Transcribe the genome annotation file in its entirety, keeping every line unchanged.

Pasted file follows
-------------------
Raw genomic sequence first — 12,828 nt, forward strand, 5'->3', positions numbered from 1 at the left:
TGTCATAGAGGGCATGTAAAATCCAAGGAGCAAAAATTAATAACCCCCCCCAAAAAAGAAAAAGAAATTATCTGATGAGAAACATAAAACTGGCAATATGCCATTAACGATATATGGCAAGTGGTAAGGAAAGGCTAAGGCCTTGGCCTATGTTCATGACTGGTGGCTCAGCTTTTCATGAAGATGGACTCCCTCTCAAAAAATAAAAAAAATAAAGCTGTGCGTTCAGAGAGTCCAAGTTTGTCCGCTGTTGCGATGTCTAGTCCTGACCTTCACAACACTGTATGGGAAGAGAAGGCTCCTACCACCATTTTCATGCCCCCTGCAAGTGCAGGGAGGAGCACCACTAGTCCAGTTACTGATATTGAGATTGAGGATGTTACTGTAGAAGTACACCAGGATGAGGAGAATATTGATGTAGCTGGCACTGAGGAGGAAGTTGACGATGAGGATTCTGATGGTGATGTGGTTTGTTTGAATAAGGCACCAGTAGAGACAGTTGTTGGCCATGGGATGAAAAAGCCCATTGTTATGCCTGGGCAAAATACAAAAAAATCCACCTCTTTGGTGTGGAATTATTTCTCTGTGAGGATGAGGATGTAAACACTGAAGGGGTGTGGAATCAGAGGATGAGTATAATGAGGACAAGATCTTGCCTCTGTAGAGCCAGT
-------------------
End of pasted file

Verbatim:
Raw genomic sequence first — 12,828 nt, forward strand, 5'->3', positions numbered from 1 at the left:
TGTCATAGAGGGCATGTAAAATCCAAGGAGCAAAAATTAATAACCCCCCCCAAAAAAGAAAAAGAAATTATCTGATGAGAAACATAAAACTGGCAATATGCCATTAACGATATATGGCAAGTGGTAAGGAAAGGCTAAGGCCTTGGCCTATGTTCATGACTGGTGGCTCAGCTTTTCATGAAGATGGACTCCCTCTCAAAAAATAAAAAAAATAAAGCTGTGCGTTCAGAGAGTCCAAGTTTGTCCGCTGTTGCGATGTCTAGTCCTGACCTTCACAACACTGTATGGGAAGAGAAGGCTCCTACCACCATTTTCATGCCCCCTGCAAGTGCAGGGAGGAGCACCACTAGTCCAGTTACTGATATTGAGATTGAGGATGTTACTGTAGAAGTACACCAGGATGAGGAGAATATTGATGTAGCTGGCACTGAGGAGGAAGTTGACGATGAGGATTCTGATGGTGATGTGGTTTGTTTGAATAAGGCACCAGTAGAGACAGTTGTTGGCCATGGGATGAAAAAGCCCATTGTTATGCCTGGGCAAAATACAAAAAAATCCACCTCTTTGGTGTGGAATTATTTCTCTGTGAGGATGAGGATGTAAACACTGAAGGGGTGTGGAATCAGAGGATGAGTATAATGAGGACAAGATCTTGCCTCTGTAGAGCCAGT